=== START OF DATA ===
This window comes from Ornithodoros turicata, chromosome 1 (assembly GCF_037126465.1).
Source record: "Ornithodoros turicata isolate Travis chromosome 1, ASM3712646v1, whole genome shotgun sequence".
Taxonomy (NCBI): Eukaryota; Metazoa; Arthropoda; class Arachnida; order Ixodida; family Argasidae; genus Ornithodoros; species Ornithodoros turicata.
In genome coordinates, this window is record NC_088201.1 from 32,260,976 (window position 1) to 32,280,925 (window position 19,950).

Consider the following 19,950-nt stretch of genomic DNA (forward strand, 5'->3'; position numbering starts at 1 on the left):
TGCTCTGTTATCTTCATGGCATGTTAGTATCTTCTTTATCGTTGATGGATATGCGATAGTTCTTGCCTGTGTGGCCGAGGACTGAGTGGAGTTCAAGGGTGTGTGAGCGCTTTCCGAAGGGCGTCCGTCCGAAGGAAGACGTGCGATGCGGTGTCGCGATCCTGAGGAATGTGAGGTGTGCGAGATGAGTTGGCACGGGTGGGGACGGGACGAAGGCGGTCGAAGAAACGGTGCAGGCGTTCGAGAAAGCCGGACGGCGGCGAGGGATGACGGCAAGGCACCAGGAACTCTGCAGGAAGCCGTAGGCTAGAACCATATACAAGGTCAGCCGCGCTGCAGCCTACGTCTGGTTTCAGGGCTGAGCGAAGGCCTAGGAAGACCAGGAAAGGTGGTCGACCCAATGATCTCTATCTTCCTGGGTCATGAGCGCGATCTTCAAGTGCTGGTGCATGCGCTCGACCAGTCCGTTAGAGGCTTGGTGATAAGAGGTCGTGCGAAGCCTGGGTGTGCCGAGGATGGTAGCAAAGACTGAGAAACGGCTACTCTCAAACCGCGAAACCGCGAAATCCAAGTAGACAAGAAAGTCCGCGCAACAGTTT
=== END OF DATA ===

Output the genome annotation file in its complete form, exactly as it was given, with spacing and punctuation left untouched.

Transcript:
This window comes from Ornithodoros turicata, chromosome 1 (assembly GCF_037126465.1).
Source record: "Ornithodoros turicata isolate Travis chromosome 1, ASM3712646v1, whole genome shotgun sequence".
Taxonomy (NCBI): Eukaryota; Metazoa; Arthropoda; class Arachnida; order Ixodida; family Argasidae; genus Ornithodoros; species Ornithodoros turicata.
In genome coordinates, this window is record NC_088201.1 from 32,260,976 (window position 1) to 32,280,925 (window position 19,950).

Consider the following 19,950-nt stretch of genomic DNA (forward strand, 5'->3'; position numbering starts at 1 on the left):
TGCTCTGTTATCTTCATGGCATGTTAGTATCTTCTTTATCGTTGATGGATATGCGATAGTTCTTGCCTGTGTGGCCGAGGACTGAGTGGAGTTCAAGGGTGTGTGAGCGCTTTCCGAAGGGCGTCCGTCCGAAGGAAGACGTGCGATGCGGTGTCGCGATCCTGAGGAATGTGAGGTGTGCGAGATGAGTTGGCACGGGTGGGGACGGGACGAAGGCGGTCGAAGAAACGGTGCAGGCGTTCGAGAAAGCCGGACGGCGGCGAGGGATGACGGCAAGGCACCAGGAACTCTGCAGGAAGCCGTAGGCTAGAACCATATACAAGGTCAGCCGCGCTGCAGCCTACGTCTGGTTTCAGGGCTGAGCGAAGGCCTAGGAAGACCAGGAAAGGTGGTCGACCCAATGATCTCTATCTTCCTGGGTCATGAGCGCGATCTTCAAGTGCTGGTGCATGCGCTCGACCAGTCCGTTAGAGGCTTGGTGATAAGAGGTCGTGCGAAGCCTGGGTGTGCCGAGGATGGTAGCAAAGACTGAGAAACGGCTACTCTCAAACCGCGAAACCGCGAAATCCAAGTAGACAAGAAAGTCCGCGCAACAGTTT